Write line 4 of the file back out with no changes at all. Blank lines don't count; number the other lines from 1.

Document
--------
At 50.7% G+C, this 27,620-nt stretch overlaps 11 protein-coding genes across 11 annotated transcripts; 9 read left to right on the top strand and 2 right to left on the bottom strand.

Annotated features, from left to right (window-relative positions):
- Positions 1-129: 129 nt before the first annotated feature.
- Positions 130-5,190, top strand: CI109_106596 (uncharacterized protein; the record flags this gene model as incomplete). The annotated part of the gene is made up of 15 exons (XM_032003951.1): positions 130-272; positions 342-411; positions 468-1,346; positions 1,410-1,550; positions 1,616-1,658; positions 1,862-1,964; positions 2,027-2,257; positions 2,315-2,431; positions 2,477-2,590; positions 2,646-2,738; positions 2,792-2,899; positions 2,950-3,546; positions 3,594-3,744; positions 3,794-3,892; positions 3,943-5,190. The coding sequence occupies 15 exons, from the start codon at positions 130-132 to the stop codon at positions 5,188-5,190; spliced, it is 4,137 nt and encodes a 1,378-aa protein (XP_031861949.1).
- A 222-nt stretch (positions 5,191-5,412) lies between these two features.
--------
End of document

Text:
- Positions 130-5,190, top strand: CI109_106596 (uncharacterized protein; the record flags this gene model as incomplete). The annotated part of the gene is made up of 15 exons (XM_032003951.1): positions 130-272; positions 342-411; positions 468-1,346; positions 1,410-1,550; positions 1,616-1,658; positions 1,862-1,964; positions 2,027-2,257; positions 2,315-2,431; positions 2,477-2,590; positions 2,646-2,738; positions 2,792-2,899; positions 2,950-3,546; positions 3,594-3,744; positions 3,794-3,892; positions 3,943-5,190. The coding sequence occupies 15 exons, from the start codon at positions 130-132 to the stop codon at positions 5,188-5,190; spliced, it is 4,137 nt and encodes a 1,378-aa protein (XP_031861949.1).